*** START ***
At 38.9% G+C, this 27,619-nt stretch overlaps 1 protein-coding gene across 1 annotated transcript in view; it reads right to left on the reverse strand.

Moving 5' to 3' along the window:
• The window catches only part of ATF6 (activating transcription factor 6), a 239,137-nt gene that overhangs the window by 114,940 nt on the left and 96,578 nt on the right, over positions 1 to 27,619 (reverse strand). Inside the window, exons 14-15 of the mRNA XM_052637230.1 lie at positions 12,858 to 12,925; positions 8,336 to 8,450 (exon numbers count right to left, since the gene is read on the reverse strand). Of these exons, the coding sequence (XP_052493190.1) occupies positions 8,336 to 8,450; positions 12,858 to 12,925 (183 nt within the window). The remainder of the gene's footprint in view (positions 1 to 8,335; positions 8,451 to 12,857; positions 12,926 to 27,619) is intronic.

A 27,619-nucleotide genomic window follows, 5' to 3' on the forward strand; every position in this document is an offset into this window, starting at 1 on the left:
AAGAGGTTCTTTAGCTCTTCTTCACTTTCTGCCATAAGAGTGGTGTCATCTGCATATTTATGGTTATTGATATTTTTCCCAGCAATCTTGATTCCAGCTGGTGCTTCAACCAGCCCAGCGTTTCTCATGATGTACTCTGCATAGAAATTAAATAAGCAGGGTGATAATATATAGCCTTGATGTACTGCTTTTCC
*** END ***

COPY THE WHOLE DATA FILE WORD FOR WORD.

At 38.9% G+C, this 27,619-nt stretch overlaps 1 protein-coding gene across 1 annotated transcript in view; it reads right to left on the reverse strand.

Moving 5' to 3' along the window:
• The window catches only part of ATF6 (activating transcription factor 6), a 239,137-nt gene that overhangs the window by 114,940 nt on the left and 96,578 nt on the right, over positions 1 to 27,619 (reverse strand). Inside the window, exons 14-15 of the mRNA XM_052637230.1 lie at positions 12,858 to 12,925; positions 8,336 to 8,450 (exon numbers count right to left, since the gene is read on the reverse strand). Of these exons, the coding sequence (XP_052493190.1) occupies positions 8,336 to 8,450; positions 12,858 to 12,925 (183 nt within the window). The remainder of the gene's footprint in view (positions 1 to 8,335; positions 8,451 to 12,857; positions 12,926 to 27,619) is intronic.

A 27,619-nucleotide genomic window follows, 5' to 3' on the forward strand; every position in this document is an offset into this window, starting at 1 on the left:
AAGAGGTTCTTTAGCTCTTCTTCACTTTCTGCCATAAGAGTGGTGTCATCTGCATATTTATGGTTATTGATATTTTTCCCAGCAATCTTGATTCCAGCTGGTGCTTCAACCAGCCCAGCGTTTCTCATGATGTACTCTGCATAGAAATTAAATAAGCAGGGTGATAATATATAGCCTTGATGTACTGCTTTTCC